MAC, Cordis, Sheath Introducer – What’s The Difference?

As a cardiothoracic anesthesiologist and intensivist, I routinely place large central lines for resuscitation, vasoactive/inotrope administration, and to facilitate additional monitoring (ie, Swan Ganz catheter). Over the years, I’ve heard “MAC”, “sheath introducer”, “Cordis”, etc., used interchangeably but incorrectly. Let’s break these terms down!


A “sheath” or “introducer” refers to any line (arterial or venous) that contains a port allowing a proceduralist to “introduce” (hence the name) transvenous pacing wires, Swan Ganz catheters, intravascular ultrasound (IVUS), intra-aortic balloon pumps, single lumen infusion catheters (“SLICs”), etc. The introducer lumen has a one-way diaphragm that prevents back bleeding and can often be capped with an obturator when not in use. The MAC and Cordis are two examples of venous introducers.

The following is a 9 French percutaneous sheath introducer (PSI).

Manufacturer: Arrow/Teleflex
Catheter: percutaneous sheath introducer (PSI)
Lumens: introducer + one infusion port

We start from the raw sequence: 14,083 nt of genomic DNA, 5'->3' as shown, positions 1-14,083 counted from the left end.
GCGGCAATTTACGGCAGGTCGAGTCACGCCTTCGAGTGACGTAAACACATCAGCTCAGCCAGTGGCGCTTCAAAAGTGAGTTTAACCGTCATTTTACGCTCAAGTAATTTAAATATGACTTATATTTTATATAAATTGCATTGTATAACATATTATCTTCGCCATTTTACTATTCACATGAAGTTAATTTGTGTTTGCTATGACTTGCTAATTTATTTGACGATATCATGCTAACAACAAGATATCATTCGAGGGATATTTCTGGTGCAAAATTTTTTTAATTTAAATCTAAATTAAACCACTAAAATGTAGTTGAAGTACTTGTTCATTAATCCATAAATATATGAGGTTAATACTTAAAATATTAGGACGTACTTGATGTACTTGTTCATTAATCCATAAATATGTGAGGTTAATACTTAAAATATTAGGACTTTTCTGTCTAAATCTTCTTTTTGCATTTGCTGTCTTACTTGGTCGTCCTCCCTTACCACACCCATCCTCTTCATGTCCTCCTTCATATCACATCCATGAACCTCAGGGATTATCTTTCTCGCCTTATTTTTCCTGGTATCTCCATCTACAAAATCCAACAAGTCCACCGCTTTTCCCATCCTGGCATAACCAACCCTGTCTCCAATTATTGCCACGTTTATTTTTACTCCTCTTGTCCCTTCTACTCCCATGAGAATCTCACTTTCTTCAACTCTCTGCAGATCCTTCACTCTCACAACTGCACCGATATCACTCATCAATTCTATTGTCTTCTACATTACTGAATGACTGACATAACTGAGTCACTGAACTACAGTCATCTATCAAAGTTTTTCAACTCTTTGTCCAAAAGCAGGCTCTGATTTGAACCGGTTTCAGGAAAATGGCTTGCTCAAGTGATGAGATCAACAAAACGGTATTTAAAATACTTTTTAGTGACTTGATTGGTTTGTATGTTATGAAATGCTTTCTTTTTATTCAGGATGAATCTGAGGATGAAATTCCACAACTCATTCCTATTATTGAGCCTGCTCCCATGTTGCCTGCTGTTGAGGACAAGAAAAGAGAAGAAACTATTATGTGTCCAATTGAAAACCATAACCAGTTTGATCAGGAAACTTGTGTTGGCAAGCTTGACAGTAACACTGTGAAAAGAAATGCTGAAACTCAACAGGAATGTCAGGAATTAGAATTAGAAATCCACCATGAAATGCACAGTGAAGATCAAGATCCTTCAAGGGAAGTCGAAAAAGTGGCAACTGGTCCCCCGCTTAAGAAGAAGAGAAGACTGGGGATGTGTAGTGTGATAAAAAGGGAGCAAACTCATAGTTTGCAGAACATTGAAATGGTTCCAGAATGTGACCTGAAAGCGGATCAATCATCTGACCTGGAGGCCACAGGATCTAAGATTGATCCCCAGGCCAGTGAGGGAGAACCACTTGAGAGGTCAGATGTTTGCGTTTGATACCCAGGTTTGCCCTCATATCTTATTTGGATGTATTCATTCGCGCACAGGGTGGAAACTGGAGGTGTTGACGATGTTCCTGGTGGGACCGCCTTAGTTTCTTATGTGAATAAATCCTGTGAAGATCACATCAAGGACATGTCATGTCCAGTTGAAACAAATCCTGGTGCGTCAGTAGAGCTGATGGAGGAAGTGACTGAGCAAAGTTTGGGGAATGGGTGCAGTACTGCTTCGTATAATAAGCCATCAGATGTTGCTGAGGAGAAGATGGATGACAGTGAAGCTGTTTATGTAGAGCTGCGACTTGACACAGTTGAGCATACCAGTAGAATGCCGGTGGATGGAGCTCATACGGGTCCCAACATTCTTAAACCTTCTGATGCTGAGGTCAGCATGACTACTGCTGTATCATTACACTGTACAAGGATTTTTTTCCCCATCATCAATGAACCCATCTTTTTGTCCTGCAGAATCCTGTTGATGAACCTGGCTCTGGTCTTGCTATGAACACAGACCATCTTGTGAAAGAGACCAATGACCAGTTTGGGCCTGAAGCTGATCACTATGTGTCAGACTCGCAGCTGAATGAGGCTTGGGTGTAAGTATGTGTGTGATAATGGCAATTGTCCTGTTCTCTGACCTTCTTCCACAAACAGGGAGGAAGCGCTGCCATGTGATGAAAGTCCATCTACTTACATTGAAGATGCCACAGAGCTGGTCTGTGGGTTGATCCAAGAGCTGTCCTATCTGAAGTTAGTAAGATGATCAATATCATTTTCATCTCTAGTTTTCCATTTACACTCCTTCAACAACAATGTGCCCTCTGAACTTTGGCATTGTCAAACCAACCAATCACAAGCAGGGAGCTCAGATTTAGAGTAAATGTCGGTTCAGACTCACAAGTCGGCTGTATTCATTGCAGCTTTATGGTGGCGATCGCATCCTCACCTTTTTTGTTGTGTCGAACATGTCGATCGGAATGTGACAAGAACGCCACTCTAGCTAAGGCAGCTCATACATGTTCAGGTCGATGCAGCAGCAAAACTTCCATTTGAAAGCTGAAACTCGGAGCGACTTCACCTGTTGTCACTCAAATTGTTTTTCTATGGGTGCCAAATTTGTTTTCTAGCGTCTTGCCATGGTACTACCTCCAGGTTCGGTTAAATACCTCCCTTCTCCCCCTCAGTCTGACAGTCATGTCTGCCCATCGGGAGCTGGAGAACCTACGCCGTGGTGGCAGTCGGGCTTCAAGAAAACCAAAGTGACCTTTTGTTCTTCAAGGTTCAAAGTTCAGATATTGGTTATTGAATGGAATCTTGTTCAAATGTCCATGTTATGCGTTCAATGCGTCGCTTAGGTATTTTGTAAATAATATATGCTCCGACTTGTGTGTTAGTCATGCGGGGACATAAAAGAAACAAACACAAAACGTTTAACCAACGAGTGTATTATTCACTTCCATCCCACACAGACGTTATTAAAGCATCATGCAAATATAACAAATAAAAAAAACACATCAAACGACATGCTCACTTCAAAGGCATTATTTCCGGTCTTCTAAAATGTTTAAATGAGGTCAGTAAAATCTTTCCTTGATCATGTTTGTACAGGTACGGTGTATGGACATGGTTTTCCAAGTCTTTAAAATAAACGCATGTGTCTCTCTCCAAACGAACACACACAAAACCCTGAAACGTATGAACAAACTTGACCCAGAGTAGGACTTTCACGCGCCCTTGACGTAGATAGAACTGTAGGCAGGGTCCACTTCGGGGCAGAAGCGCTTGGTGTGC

Compared to the 9 French MAC (see below), the PSI is shorter and, therefore, a better massive resuscitation line due to better flow rates as per Poiseuille’s Law. The big drawback is that it only has one side lumen.


Manufacturer: Arrow/Teleflex
Catheter: multi-lumen access catheter (MAC)
Lumens: introducer + two infusion ports (brown distal, white proximal/side)

The brown lumen looks larger, so it makes sense that, at baseline, it flows faster than the white lumen. When we look closer at the MAC’s flow rates, notice how if a catheter is inserted into the introducer (e.g., a Swan-Ganz catheter), this steals real estate from the brown lumen and now makes the white lumen the faster-flowing option. In this example, if the introducer is occupied with an 8 French catheter, the distal brown port’s flow is reduced from 33,000 mL/hr to 10,500 mL/hr, making the proximal white port faster (13,000 mL/hr)!

Always read your catheter’s flow rates as this can vary from one version to the next!

Even though this MAC is listed as 9 French in size, that’s only the case at the very distal tip of the catheter. Notice how as you move proximally, it quickly gets larger. Gotta make some room for that second infusion lumen! Based on the device cross-section (4.7 mm outer diameter), the outer diameter is closer to 14 French!